Myles idolized Sean. After the Nets picked Sean, Myles spent vacations in New Jersey with him, celebrating when he finally won in video games and when he first dunked on his big brother by grabbing onto him with one arm and tomahawking the ball with the other. In 2011-12, when Sean was playing for the Mavericks, the brothers often squared off at the team facility. One day Sean’s agent, Bernie Lee, got a call from Dallas GM Donnie Nelson. “You have to tell Sean to stop bringing his friend in to play one-on-one,” Nelson told Lee. “We’re scared they are going to hurt each other.” Nelson didn’t know who the friend was but guessed he was Sean’s bodyguard. Myles had just turned 16.
Check out the rest of Thamel’s story for a fuller basketball-colored introduction to Garrett.
Isaiah Thomas has played – and played well – in all five games of the Celtics’ first-round series against the Bulls, which Boston leads 3-2.
But he has done so while travelling more than his teammates, flying home to Washington to be with his family after Game 2, following his sister’s death in a car crash. He’ll again make the extra trip after Game 6 tonight.
Adam Himmelsbach of The Boston Globe:
After the Celtics and Bulls play Game 6 at the United Center on Friday night, Thomas is scheduled to fly to Tacoma to attend his sister’s funeral at noon on Saturday. If the Celtics win Game 6, this series will be over. But if Chicago wins, Game 7 will be played in Boston at 1 p.m. on Sunday.
Teams up 3-2 with a road Game 6 in a 2-2-1-1-1 have won Game 6 just over half the time. The Celtics have been inspired to play for Thomas, who is admittedly emotionally exhausted, and I suspect this will only intensify his teammates’ desire to win for him.
I can’t imagine how Thomas has handled such a heavy burden, but it’d be nice if he had a little relief rather than the pressure to return to Boston by early Sunday afternoon.
MISSISSAUGA, Ontario (AP) Bruno Coboclo led Raptors 905 to the NBA Development League title Thursday night, scoring 31 points and adding 11 rebounds in a 122-96 victory over the Rio Grande Valley Vipers.
Raptors 905 won the best-of-three series 2-1, taking the last two at home after dropping the opener at Rio Grande.
Caboclo was 13 for 19 from the field, going 5 of 7 from 3-point range. Fred VanVleet added 28 points on 10-of-17 shooting and 14 rebounds, and Pascal Siakim had 17 points. Troy Williams led the Vipers with 23 points.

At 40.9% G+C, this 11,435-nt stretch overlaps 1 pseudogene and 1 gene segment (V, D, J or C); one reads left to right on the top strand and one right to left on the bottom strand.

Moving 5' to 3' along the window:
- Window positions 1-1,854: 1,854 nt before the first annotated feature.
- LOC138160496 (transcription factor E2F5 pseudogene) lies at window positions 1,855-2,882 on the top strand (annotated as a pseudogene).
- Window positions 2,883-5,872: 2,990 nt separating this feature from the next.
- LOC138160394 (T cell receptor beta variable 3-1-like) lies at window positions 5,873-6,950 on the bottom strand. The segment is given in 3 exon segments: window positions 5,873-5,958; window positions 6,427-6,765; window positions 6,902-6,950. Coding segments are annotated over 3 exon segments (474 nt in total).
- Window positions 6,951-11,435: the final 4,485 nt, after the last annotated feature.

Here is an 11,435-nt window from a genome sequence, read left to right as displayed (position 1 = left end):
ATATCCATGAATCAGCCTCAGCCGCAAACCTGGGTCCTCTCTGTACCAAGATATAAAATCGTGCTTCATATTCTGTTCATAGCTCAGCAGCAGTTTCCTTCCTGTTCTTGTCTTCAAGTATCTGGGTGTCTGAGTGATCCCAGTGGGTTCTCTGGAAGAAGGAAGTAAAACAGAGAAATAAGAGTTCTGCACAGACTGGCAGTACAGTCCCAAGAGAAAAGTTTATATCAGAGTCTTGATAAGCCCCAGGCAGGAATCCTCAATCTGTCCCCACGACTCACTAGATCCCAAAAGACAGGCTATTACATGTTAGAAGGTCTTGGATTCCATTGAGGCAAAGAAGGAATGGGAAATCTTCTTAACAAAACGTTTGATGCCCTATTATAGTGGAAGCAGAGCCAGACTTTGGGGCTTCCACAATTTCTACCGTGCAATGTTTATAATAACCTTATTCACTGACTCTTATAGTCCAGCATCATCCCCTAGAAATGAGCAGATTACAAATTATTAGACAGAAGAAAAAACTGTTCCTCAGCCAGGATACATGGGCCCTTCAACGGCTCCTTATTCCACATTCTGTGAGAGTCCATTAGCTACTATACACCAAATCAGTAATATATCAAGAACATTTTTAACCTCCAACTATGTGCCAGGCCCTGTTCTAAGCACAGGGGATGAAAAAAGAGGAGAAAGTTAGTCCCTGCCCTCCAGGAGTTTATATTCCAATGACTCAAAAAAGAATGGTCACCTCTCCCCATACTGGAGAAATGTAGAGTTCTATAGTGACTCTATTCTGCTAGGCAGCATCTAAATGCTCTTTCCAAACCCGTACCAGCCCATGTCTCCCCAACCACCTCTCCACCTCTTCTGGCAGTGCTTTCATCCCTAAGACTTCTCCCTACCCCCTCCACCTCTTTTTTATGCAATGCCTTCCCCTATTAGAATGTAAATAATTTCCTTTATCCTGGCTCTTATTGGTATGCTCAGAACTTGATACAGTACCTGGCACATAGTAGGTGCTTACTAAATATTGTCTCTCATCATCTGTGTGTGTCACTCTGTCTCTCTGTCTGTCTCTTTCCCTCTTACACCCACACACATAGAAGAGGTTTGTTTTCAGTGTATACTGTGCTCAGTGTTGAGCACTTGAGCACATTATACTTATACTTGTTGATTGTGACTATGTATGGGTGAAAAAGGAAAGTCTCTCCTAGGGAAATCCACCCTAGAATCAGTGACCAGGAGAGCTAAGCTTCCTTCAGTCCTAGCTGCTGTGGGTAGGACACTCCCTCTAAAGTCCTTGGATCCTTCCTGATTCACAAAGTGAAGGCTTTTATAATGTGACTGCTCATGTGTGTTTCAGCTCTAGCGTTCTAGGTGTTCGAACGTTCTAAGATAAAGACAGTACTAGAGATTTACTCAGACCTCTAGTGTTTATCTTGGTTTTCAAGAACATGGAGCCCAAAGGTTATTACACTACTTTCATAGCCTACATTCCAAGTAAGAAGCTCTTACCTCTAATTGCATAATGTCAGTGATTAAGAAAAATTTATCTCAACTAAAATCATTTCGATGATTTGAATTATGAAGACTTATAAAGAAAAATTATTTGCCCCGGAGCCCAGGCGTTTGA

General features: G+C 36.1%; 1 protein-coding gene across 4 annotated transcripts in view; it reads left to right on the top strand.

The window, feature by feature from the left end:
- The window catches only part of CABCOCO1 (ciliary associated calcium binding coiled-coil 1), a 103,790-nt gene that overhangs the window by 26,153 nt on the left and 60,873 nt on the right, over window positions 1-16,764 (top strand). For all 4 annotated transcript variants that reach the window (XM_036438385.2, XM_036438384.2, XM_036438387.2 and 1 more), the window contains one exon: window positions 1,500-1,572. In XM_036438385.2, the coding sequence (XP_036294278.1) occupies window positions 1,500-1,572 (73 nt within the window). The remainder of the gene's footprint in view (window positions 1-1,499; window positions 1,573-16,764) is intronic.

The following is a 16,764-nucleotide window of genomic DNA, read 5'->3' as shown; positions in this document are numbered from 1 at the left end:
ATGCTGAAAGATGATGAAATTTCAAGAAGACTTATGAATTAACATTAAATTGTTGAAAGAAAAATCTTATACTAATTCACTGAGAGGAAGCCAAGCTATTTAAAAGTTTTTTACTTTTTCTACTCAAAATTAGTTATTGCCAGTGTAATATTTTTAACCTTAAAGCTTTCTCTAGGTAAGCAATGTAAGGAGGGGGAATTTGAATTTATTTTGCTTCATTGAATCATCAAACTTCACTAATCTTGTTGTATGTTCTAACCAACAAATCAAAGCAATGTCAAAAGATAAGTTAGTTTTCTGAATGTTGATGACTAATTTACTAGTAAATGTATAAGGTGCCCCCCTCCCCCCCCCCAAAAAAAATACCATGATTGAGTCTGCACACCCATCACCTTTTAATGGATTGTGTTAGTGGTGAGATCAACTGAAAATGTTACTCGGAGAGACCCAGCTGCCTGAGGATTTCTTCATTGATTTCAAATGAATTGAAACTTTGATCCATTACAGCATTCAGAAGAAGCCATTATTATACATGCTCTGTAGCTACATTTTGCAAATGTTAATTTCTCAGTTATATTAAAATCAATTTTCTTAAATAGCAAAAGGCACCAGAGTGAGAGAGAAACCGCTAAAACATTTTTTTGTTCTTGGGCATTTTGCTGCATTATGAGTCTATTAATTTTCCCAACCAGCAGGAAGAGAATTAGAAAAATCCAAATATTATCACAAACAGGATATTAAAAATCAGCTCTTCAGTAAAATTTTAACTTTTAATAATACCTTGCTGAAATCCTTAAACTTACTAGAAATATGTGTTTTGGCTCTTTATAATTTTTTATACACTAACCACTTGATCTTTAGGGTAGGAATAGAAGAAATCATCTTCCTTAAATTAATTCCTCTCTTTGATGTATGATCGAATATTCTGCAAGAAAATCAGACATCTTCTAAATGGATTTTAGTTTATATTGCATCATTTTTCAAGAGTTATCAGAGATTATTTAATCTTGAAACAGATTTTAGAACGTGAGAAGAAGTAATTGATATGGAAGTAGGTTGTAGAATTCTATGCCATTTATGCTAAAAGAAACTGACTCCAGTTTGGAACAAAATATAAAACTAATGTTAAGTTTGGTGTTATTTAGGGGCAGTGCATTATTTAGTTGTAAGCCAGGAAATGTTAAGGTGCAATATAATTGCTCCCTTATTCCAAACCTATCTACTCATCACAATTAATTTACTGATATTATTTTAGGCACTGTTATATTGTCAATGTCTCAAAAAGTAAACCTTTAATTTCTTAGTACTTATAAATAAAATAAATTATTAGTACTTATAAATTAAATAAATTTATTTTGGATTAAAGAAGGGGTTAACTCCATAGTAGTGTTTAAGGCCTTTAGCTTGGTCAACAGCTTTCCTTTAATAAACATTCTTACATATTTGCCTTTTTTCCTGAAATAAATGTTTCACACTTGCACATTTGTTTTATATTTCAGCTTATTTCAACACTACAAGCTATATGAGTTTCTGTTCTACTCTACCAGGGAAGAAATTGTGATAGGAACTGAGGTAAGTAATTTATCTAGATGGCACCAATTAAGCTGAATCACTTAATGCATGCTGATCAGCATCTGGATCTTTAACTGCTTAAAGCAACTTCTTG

Raptors 905 is affiliated with the NBA’s Toronto Raptors, and Rio Grande with the Houston Rockets.
The Spurs are on to the second round of the playoffs, and the reason is Kawhi Leonard. Through six games he averaged 31.2 points per game on 54.8 percent shooting overall and 48.3 percent from three. Plus he was taking on Mike Conley — the toughest Grizzly to defend — for stretches of the game. Leonard has a PER of 36.4 through the first round of the playoffs, which is flat-out ridiculous.
That comes on the heels of a season where Leonard was a legitimate MVP candidate who will draw a lot of votes.
“We have a knack for hanging in ’cause things happen, and obviously Kawhi Leonard is, in my opinion, the best player in the league right now,” Spurs coach Gregg Popovich said in his postgame press conference. “He’s the best two-way player, and does it all with such class, it’s impressive.”
“His conditioning is like nothing I’ve ever seen,” Grizzlies coach David Fizdale added about Leonard. “I mean, the guy, he just keeps coming and keeps coming and keeps coming and he finds a way to make a play, a winning play, whether it’s a steal, a block, a rebound, a drive, pass. He made plays tonight off the dribble.”
If Leonard isn’t the best player in the game — LeBron James can stake a claim, among others — he’s damn close. He’s a Swiss Army knife who can do whatever a team needs to win — get buckets driving the lane, hit threes, grab a board, or lock down an opponent on a key play. That kind of versatility is rare.
It just feels like an MVP trophy and some more rings are in Leonard’s future, although probably not this season. On either count.